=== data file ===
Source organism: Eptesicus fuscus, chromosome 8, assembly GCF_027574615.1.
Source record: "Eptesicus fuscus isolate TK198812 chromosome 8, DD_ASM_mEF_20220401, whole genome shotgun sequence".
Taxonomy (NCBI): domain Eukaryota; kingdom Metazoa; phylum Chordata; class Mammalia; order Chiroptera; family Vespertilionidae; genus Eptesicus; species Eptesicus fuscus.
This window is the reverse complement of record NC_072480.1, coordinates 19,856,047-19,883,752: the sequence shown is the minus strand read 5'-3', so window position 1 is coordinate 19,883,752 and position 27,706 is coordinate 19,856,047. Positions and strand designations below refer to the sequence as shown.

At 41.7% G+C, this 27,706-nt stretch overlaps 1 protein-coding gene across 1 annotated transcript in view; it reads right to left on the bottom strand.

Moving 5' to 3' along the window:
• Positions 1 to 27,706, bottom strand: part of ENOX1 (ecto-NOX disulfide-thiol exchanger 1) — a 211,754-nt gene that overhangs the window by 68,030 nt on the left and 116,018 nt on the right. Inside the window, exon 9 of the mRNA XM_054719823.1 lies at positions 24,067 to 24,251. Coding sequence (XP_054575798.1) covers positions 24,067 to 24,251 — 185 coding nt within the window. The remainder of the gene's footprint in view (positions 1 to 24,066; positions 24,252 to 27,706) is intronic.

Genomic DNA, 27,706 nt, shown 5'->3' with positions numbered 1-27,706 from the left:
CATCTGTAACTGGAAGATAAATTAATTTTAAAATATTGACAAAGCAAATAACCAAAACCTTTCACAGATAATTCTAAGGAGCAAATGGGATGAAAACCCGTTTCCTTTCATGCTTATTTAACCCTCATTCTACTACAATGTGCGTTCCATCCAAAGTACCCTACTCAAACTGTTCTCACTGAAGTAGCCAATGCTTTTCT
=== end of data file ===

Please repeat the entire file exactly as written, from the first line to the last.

Source organism: Eptesicus fuscus, chromosome 8, assembly GCF_027574615.1.
Source record: "Eptesicus fuscus isolate TK198812 chromosome 8, DD_ASM_mEF_20220401, whole genome shotgun sequence".
Taxonomy (NCBI): domain Eukaryota; kingdom Metazoa; phylum Chordata; class Mammalia; order Chiroptera; family Vespertilionidae; genus Eptesicus; species Eptesicus fuscus.
This window is the reverse complement of record NC_072480.1, coordinates 19,856,047-19,883,752: the sequence shown is the minus strand read 5'-3', so window position 1 is coordinate 19,883,752 and position 27,706 is coordinate 19,856,047. Positions and strand designations below refer to the sequence as shown.

At 41.7% G+C, this 27,706-nt stretch overlaps 1 protein-coding gene across 1 annotated transcript in view; it reads right to left on the bottom strand.

Moving 5' to 3' along the window:
• Positions 1 to 27,706, bottom strand: part of ENOX1 (ecto-NOX disulfide-thiol exchanger 1) — a 211,754-nt gene that overhangs the window by 68,030 nt on the left and 116,018 nt on the right. Inside the window, exon 9 of the mRNA XM_054719823.1 lies at positions 24,067 to 24,251. Coding sequence (XP_054575798.1) covers positions 24,067 to 24,251 — 185 coding nt within the window. The remainder of the gene's footprint in view (positions 1 to 24,066; positions 24,252 to 27,706) is intronic.

Genomic DNA, 27,706 nt, shown 5'->3' with positions numbered 1-27,706 from the left:
CATCTGTAACTGGAAGATAAATTAATTTTAAAATATTGACAAAGCAAATAACCAAAACCTTTCACAGATAATTCTAAGGAGCAAATGGGATGAAAACCCGTTTCCTTTCATGCTTATTTAACCCTCATTCTACTACAATGTGCGTTCCATCCAAAGTACCCTACTCAAACTGTTCTCACTGAAGTAGCCAATGCTTTTCT